12. On this build, I used a 'cut-off' Dremel wheel to rough out the gun ports in the solid stock frame supplied via this kit. I made the cut-outs a bit smaller than 'depicted', via the instructions, so I could file and fine tune these gun port openings once all was finally said and done. The ports are now being "said", but still far from being done! Only 'one' gun port, shown in the photo, has actually been completely roughed out. That would be the lowest gun port situated down towards the water line. What I have been doing is planking the hull's exterior, as far as I can, without totally planking over the gun port(s). I've been leaving just enough open space, between my planks and the port opening, to squirrel a jewelers saw into what is left of the opening... then rough cutting the planking away to give me an opening. Once I've cut away an opening, I continue planking until I've 'almost' obscured another port with planks... then put the jewelers saw back to work, again cutting the remainder of previously cut/planked ports, as well as newly planked ports. I'm almost done, as you can see. I'll cut out the bottom portions of the uppermost port, complete the planking, then rough out the last portion of that uppermost port. I'll then be ready to fine tune these ports prior to lining them with headers, sills, jams, etc.. I'd like to know how you folks go about creating small, perfectly square 'looking' openings... just like the windows in your house? There 'must' be a trick used to accomplish this, "at least I hope there is!" My eyes, hand to eye coordination, and fine manual, hand tool control isn't exactly what it once used to be. Without cheating, I stand a 50/50 shot of manually crafting nice looking ports, by hand alone.
  13. Amazon now has one 'less' copy available for sale. I went ahead and bought a copy. I've been meaning to compare the lines on the plate that Hank sent me with those on Humphreys drawing, but haven't done so, yet. I've read that basically every drawing of the connie's hull is a little different, depending on who and when the drawings were made. Because of that, I've been trying to stick with the original. Guess it's time for me to be less exacting and get to work! Thanks for the heads up on the book!
  14. Has anyone reading this actually seen Humphreys original draft, in person? I'm wondering if 'time' and mishandling of the original drawing is the culprit behind the blurred and lackluster details... or is the problem simply due to simple photographs being turned into .PDF files? I've always hated working with .PDF's when true accuracy is needed. This bugs me. I could do the full build, however. I'd have to make quite a few 'generic' mid-ship frames, over-sized, and later fair them out, by eyeball, in accordance with the lines created via the known frame shapes. Would it look good? Sure it would, albeit. It would also be an artists conception. I doubt that anyone would know the difference, should I do such a thing, but 'I' would know!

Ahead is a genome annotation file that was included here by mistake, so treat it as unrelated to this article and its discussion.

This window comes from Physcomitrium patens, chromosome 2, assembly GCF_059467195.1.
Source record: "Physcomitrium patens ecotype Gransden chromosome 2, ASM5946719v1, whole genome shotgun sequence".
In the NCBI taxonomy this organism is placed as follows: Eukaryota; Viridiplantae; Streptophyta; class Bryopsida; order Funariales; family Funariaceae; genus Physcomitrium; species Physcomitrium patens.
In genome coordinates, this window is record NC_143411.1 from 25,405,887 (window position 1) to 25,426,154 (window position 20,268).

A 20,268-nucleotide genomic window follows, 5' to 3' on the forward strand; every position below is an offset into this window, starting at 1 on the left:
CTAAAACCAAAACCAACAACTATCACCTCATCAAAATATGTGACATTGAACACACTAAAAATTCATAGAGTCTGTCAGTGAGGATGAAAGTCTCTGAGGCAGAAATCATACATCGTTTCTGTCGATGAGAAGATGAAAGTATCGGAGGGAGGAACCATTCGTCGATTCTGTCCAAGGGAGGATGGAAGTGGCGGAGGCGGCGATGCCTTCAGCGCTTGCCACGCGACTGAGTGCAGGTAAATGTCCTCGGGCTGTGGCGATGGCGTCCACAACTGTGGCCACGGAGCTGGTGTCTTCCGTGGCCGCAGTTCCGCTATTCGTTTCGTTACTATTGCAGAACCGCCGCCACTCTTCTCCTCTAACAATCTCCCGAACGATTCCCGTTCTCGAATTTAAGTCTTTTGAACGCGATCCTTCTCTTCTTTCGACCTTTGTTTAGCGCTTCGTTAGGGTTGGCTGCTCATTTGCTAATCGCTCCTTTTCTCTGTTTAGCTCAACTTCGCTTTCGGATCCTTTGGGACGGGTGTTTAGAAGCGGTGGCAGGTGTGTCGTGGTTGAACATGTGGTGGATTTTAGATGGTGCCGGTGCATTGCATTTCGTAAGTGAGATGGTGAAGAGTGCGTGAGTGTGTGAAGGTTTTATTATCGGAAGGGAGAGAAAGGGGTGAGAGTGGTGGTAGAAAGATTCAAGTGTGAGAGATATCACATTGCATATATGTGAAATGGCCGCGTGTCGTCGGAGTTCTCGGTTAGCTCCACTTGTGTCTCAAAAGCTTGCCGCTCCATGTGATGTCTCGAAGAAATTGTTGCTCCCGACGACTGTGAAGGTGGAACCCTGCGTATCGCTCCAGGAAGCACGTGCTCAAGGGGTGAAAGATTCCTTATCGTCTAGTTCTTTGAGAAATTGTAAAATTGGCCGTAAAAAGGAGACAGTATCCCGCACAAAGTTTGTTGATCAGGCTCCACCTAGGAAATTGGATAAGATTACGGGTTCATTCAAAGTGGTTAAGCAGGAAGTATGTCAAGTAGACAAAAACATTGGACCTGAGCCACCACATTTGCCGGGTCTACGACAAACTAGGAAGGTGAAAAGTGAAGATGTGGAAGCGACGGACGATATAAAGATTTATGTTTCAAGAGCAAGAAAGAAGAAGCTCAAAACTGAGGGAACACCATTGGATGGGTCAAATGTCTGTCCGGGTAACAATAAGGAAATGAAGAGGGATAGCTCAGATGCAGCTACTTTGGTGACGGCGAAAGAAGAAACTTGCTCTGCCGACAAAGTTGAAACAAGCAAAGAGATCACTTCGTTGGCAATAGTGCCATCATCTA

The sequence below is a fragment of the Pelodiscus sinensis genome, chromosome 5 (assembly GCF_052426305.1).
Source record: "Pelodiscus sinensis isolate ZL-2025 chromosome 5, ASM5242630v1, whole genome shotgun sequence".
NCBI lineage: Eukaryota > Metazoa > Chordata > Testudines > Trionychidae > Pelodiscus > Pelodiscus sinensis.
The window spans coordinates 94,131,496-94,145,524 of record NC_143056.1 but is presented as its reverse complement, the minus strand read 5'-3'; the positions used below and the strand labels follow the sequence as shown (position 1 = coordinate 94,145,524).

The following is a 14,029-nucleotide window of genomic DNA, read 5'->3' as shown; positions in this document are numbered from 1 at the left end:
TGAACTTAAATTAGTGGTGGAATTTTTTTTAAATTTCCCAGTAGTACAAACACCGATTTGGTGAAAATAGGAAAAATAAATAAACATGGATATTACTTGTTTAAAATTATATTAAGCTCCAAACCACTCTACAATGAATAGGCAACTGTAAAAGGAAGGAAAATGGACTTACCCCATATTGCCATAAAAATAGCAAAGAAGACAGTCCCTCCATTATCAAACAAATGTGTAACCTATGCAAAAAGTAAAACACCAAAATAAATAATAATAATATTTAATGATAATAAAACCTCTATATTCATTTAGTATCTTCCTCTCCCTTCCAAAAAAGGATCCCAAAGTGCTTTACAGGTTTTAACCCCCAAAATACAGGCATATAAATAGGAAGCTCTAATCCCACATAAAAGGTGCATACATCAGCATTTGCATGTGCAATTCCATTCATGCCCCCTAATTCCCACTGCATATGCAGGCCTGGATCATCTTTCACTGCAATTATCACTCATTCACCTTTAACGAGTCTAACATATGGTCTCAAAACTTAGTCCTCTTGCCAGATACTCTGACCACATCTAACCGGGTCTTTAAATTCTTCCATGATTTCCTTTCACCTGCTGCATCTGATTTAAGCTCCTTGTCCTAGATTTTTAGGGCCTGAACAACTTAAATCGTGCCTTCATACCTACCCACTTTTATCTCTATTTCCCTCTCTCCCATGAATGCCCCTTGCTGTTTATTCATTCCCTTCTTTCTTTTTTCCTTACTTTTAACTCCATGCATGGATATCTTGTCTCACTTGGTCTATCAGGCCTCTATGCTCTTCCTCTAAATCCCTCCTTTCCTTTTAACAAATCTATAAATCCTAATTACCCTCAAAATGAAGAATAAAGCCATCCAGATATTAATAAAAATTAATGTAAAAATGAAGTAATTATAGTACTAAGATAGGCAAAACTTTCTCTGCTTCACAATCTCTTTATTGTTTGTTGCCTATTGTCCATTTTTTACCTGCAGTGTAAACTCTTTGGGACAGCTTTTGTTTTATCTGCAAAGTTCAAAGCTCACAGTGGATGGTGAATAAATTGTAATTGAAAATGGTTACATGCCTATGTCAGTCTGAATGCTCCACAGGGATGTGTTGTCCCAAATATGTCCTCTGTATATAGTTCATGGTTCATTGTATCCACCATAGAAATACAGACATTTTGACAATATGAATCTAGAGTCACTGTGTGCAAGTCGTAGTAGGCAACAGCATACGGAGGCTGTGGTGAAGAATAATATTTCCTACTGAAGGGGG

15. I thought that I was "good to go" and ready to start lofting frames, however. That turned out to be a premature statement. I've been having way too much trouble trying to pull out accurate/usable details from the .PDF photocopy of Humphreys drawing. Forward section "G" through aft section "15" are basically nothing but one big blur. I can't accurately loft any frame lines within this region. It would be a guessing game. Luckily, frames "16" through "39" are clear and doable. This is also a great location for an interesting sectional build. That being said... This is officially going to become a 9" long, 1/67 'sectional' build of the Connie. I'm tired of chasing my tail to no avail. I want to finally make some good progress!๐Ÿ˜’ The lines, in blue, with the 9" dimension is my targeted section.
  16. I'm glad that you liked this. I'm not an expert on 'any' particular subject, by any means! I'm just one of those types who likes to tinker with things in hopes of 'building the better mousetrap'. If something works, "It simply works"... if it doesn't work... I'll find something 'else' to tinker with in hopes of realizing better results.